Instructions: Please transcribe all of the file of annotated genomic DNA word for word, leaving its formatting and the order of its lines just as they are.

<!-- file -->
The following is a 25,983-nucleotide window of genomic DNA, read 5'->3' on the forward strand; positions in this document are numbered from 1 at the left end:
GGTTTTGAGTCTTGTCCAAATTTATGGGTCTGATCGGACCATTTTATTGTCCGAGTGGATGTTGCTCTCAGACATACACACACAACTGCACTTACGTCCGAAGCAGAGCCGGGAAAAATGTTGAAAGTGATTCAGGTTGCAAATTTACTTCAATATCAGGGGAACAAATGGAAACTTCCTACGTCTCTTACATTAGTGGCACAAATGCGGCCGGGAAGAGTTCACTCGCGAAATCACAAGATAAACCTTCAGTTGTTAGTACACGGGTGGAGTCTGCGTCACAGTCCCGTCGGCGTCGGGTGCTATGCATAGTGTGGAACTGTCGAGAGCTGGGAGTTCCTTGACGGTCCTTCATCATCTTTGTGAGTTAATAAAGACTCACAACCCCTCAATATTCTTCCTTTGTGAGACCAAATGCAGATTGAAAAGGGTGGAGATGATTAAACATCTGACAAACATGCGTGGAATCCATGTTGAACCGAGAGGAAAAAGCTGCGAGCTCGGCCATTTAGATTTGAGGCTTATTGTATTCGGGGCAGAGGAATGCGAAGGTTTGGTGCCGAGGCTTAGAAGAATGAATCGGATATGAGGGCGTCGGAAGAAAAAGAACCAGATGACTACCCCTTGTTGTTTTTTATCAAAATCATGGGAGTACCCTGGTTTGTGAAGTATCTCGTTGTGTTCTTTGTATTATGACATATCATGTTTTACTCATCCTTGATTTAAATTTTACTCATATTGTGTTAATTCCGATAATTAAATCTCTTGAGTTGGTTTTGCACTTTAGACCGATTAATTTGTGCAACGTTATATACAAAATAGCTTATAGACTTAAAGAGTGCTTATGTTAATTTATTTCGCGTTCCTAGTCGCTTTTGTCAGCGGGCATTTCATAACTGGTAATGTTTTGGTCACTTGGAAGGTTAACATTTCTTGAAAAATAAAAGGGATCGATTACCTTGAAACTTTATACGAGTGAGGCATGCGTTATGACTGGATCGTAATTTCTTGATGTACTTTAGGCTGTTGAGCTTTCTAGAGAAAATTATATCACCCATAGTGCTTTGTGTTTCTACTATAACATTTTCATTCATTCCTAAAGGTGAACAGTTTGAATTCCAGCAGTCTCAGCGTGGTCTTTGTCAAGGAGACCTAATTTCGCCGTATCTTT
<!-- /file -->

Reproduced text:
The following is a 25,983-nucleotide window of genomic DNA, read 5'->3' on the forward strand; positions in this document are numbered from 1 at the left end:
GGTTTTGAGTCTTGTCCAAATTTATGGGTCTGATCGGACCATTTTATTGTCCGAGTGGATGTTGCTCTCAGACATACACACACAACTGCACTTACGTCCGAAGCAGAGCCGGGAAAAATGTTGAAAGTGATTCAGGTTGCAAATTTACTTCAATATCAGGGGAACAAATGGAAACTTCCTACGTCTCTTACATTAGTGGCACAAATGCGGCCGGGAAGAGTTCACTCGCGAAATCACAAGATAAACCTTCAGTTGTTAGTACACGGGTGGAGTCTGCGTCACAGTCCCGTCGGCGTCGGGTGCTATGCATAGTGTGGAACTGTCGAGAGCTGGGAGTTCCTTGACGGTCCTTCATCATCTTTGTGAGTTAATAAAGACTCACAACCCCTCAATATTCTTCCTTTGTGAGACCAAATGCAGATTGAAAAGGGTGGAGATGATTAAACATCTGACAAACATGCGTGGAATCCATGTTGAACCGAGAGGAAAAAGCTGCGAGCTCGGCCATTTAGATTTGAGGCTTATTGTATTCGGGGCAGAGGAATGCGAAGGTTTGGTGCCGAGGCTTAGAAGAATGAATCGGATATGAGGGCGTCGGAAGAAAAAGAACCAGATGACTACCCCTTGTTGTTTTTTATCAAAATCATGGGAGTACCCTGGTTTGTGAAGTATCTCGTTGTGTTCTTTGTATTATGACATATCATGTTTTACTCATCCTTGATTTAAATTTTACTCATATTGTGTTAATTCCGATAATTAAATCTCTTGAGTTGGTTTTGCACTTTAGACCGATTAATTTGTGCAACGTTATATACAAAATAGCTTATAGACTTAAAGAGTGCTTATGTTAATTTATTTCGCGTTCCTAGTCGCTTTTGTCAGCGGGCATTTCATAACTGGTAATGTTTTGGTCACTTGGAAGGTTAACATTTCTTGAAAAATAAAAGGGATCGATTACCTTGAAACTTTATACGAGTGAGGCATGCGTTATGACTGGATCGTAATTTCTTGATGTACTTTAGGCTGTTGAGCTTTCTAGAGAAAATTATATCACCCATAGTGCTTTGTGTTTCTACTATAACATTTTCATTCATTCCTAAAGGTGAACAGTTTGAATTCCAGCAGTCTCAGCGTGGTCTTTGTCAAGGAGACCTAATTTCGCCGTATCTTT